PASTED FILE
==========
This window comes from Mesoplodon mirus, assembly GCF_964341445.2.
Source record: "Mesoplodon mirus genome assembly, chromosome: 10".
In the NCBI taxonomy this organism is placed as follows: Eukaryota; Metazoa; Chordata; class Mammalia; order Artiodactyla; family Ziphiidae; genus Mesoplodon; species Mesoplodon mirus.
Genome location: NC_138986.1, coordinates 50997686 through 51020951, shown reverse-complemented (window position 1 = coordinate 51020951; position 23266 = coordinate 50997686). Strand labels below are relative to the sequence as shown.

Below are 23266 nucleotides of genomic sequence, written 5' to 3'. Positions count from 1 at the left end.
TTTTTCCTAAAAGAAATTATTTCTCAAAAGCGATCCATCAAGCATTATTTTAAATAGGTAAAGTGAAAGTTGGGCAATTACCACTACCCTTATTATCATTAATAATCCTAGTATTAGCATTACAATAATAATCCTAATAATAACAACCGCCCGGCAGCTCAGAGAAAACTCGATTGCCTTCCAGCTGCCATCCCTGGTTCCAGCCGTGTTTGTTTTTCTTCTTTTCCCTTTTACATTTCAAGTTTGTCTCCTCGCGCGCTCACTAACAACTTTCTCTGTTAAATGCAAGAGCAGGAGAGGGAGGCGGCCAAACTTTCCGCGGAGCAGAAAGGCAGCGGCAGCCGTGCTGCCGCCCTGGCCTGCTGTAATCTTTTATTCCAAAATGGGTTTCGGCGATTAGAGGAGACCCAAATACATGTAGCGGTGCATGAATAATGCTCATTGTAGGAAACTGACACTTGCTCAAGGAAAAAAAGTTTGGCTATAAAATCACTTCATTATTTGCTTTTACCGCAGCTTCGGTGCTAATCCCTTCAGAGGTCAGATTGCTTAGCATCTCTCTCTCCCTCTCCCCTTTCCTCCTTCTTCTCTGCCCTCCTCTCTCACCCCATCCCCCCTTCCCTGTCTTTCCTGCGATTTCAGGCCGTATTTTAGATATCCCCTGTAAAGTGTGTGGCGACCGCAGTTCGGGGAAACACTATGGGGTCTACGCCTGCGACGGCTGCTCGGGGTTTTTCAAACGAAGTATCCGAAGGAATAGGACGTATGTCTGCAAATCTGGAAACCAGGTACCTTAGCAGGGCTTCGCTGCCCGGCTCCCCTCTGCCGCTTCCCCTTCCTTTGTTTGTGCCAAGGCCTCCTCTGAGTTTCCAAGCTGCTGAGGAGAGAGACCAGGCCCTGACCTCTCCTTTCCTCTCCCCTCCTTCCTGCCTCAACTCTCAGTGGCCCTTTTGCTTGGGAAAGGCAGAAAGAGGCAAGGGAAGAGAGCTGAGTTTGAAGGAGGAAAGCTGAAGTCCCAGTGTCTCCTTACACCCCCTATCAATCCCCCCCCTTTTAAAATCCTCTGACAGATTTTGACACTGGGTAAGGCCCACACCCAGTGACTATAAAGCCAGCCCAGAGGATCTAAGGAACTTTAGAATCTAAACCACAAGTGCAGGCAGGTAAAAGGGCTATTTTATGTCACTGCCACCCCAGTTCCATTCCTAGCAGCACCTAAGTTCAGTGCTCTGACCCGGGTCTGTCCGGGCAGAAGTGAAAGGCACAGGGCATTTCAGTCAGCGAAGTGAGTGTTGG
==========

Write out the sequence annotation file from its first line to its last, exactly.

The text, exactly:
This window comes from Mesoplodon mirus, assembly GCF_964341445.2.
Source record: "Mesoplodon mirus genome assembly, chromosome: 10".
In the NCBI taxonomy this organism is placed as follows: Eukaryota; Metazoa; Chordata; class Mammalia; order Artiodactyla; family Ziphiidae; genus Mesoplodon; species Mesoplodon mirus.
Genome location: NC_138986.1, coordinates 50997686 through 51020951, shown reverse-complemented (window position 1 = coordinate 51020951; position 23266 = coordinate 50997686). Strand labels below are relative to the sequence as shown.

Below are 23266 nucleotides of genomic sequence, written 5' to 3'. Positions count from 1 at the left end.
TTTTTCCTAAAAGAAATTATTTCTCAAAAGCGATCCATCAAGCATTATTTTAAATAGGTAAAGTGAAAGTTGGGCAATTACCACTACCCTTATTATCATTAATAATCCTAGTATTAGCATTACAATAATAATCCTAATAATAACAACCGCCCGGCAGCTCAGAGAAAACTCGATTGCCTTCCAGCTGCCATCCCTGGTTCCAGCCGTGTTTGTTTTTCTTCTTTTCCCTTTTACATTTCAAGTTTGTCTCCTCGCGCGCTCACTAACAACTTTCTCTGTTAAATGCAAGAGCAGGAGAGGGAGGCGGCCAAACTTTCCGCGGAGCAGAAAGGCAGCGGCAGCCGTGCTGCCGCCCTGGCCTGCTGTAATCTTTTATTCCAAAATGGGTTTCGGCGATTAGAGGAGACCCAAATACATGTAGCGGTGCATGAATAATGCTCATTGTAGGAAACTGACACTTGCTCAAGGAAAAAAAGTTTGGCTATAAAATCACTTCATTATTTGCTTTTACCGCAGCTTCGGTGCTAATCCCTTCAGAGGTCAGATTGCTTAGCATCTCTCTCTCCCTCTCCCCTTTCCTCCTTCTTCTCTGCCCTCCTCTCTCACCCCATCCCCCCTTCCCTGTCTTTCCTGCGATTTCAGGCCGTATTTTAGATATCCCCTGTAAAGTGTGTGGCGACCGCAGTTCGGGGAAACACTATGGGGTCTACGCCTGCGACGGCTGCTCGGGGTTTTTCAAACGAAGTATCCGAAGGAATAGGACGTATGTCTGCAAATCTGGAAACCAGGTACCTTAGCAGGGCTTCGCTGCCCGGCTCCCCTCTGCCGCTTCCCCTTCCTTTGTTTGTGCCAAGGCCTCCTCTGAGTTTCCAAGCTGCTGAGGAGAGAGACCAGGCCCTGACCTCTCCTTTCCTCTCCCCTCCTTCCTGCCTCAACTCTCAGTGGCCCTTTTGCTTGGGAAAGGCAGAAAGAGGCAAGGGAAGAGAGCTGAGTTTGAAGGAGGAAAGCTGAAGTCCCAGTGTCTCCTTACACCCCCTATCAATCCCCCCCCTTTTAAAATCCTCTGACAGATTTTGACACTGGGTAAGGCCCACACCCAGTGACTATAAAGCCAGCCCAGAGGATCTAAGGAACTTTAGAATCTAAACCACAAGTGCAGGCAGGTAAAAGGGCTATTTTATGTCACTGCCACCCCAGTTCCATTCCTAGCAGCACCTAAGTTCAGTGCTCTGACCCGGGTCTGTCCGGGCAGAAGTGAAAGGCACAGGGCATTTCAGTCAGCGAAGTGAGTGTTGG